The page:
I wonder if Preem could be substituted fot the colchicine in the following method:

Title: A New Procedure to Prepare Slides of Metaphase Chromosomes of Roses

Authors: Yan Ma, M. Nurul Islam-Faridi, Charles F. Crane, David M. Stelly, H. James Price, and David H. Byrne

ABSTRACT. “To our knowledge, there has been no published technique to produce consistently high-quality slides of somatic chromosomes of roses (Rosa sp.). Therefore, various pretreatments, fixatives, digestions, stains, and maceration and squashing methods were tested to identify a procedure to produce clear, well-spread chromosomes from shoot tips. The best results were obtained after pretreatment in a mixture of 0.1% colchicine and 0.001 M 8-hydroxyquinoline for 4 h, and fixation in 2 acetone : 1 acetic acid (v/v) with 2% (w/v) polyvinylpyrrolidone. The darkest-stained chromosomes were obtained with carbolfuchsin staining of air-dried cell suspensions that had been spread in 3 ethanol : 1 acetic acid (v/v).”


David, if you haven’t done it can you do ‘Will Alderman’? It would help determine if Rosa acicularis or woodsii is in its pedigree. Thanks.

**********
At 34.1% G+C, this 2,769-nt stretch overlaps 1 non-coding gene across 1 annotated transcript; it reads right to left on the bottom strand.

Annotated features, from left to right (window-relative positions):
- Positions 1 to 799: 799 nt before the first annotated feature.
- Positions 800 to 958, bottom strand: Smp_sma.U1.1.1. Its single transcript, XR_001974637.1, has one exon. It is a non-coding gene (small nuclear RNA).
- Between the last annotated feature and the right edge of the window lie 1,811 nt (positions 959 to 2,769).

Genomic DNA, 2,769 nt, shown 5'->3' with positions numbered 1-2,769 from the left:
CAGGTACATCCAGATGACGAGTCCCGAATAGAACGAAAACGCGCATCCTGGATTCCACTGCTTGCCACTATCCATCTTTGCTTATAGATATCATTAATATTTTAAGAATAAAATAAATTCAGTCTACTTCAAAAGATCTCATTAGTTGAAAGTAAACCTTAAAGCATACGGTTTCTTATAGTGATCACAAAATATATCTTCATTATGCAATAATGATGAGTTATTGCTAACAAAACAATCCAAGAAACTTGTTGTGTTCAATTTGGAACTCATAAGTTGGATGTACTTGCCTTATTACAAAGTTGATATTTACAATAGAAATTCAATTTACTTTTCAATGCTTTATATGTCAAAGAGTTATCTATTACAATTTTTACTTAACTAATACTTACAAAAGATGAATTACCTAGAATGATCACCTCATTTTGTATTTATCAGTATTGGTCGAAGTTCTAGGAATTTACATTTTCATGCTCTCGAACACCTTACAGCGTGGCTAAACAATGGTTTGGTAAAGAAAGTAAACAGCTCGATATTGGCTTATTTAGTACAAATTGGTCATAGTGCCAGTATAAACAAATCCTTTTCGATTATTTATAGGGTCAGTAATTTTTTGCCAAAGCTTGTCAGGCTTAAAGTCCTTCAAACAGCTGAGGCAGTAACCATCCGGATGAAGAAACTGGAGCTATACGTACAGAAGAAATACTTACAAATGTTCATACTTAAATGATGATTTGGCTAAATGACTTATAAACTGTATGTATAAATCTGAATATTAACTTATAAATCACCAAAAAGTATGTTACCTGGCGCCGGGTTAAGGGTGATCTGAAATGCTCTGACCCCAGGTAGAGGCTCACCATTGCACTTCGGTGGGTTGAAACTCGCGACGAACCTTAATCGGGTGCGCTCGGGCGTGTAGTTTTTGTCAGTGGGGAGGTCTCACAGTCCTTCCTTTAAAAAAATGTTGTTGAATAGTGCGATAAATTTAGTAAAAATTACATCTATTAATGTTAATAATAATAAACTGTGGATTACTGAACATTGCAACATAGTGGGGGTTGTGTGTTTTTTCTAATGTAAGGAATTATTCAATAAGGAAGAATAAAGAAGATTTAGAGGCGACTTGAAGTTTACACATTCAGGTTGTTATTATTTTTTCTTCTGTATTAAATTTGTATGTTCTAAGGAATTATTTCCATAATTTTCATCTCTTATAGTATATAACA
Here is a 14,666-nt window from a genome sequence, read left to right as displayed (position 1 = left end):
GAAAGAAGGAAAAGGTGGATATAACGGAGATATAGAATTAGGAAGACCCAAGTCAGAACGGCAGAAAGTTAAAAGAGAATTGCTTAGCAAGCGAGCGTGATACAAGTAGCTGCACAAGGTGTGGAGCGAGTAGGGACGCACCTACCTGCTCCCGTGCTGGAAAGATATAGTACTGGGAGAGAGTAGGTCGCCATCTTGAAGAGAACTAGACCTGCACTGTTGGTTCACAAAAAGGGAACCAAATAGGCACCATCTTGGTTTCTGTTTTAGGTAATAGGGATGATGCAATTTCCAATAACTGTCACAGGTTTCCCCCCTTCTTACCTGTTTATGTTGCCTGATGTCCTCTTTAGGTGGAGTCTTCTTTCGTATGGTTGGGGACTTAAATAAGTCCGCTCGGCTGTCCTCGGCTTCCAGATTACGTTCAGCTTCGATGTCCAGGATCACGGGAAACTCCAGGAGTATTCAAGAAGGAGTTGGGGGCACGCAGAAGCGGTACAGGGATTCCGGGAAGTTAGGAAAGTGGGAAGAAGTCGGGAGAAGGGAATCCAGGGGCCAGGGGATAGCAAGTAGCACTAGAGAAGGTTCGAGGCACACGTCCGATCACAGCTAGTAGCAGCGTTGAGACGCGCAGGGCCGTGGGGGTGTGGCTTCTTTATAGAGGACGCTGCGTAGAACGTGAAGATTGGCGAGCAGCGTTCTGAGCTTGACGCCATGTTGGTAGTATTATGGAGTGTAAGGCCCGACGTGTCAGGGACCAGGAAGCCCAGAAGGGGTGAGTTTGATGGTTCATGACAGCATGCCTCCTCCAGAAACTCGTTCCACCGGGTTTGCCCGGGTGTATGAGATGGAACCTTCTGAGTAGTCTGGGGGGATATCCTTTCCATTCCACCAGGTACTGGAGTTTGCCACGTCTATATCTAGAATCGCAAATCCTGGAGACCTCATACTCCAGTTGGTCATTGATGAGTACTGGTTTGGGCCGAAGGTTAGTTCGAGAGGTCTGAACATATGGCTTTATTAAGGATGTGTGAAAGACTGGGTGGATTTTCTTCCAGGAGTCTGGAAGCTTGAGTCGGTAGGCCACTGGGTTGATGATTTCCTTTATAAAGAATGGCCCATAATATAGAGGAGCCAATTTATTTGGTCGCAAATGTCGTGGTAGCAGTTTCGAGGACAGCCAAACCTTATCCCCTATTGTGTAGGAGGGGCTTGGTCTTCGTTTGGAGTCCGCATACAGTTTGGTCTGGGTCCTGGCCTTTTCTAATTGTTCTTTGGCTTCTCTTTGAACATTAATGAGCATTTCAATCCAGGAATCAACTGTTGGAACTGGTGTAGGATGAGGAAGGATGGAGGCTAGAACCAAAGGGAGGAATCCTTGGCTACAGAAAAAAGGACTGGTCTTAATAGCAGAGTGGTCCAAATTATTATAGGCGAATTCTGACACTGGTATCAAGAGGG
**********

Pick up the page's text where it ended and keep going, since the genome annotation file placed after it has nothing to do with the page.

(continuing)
From the reading that I have done, I get the impression that almost as important (if not as important) to the actual "X"aploid of a rose is what distribution of “plodies” it produces. It appears that one can get an idea of this (for the pollen) by just looking at the size distribution with a “toy” microscope. I will try to find some of the references for this when I have time. Will Alderman is one that I suspect produces a mixture of various chromosome number pollens.

Another point, I recently read that if one finds 2 seedlings in one seed, most often the smaller is not one with half the chromosome number ( as had been thought) but one that is just 1 or a few chromosomes short of normal. This is why the second seedling often dies in spite of out attempts to keep it alive. I spent some time looking for where I filed that article, but so far have not found it.

This is one of the papers about the distribution of ploidy pollen.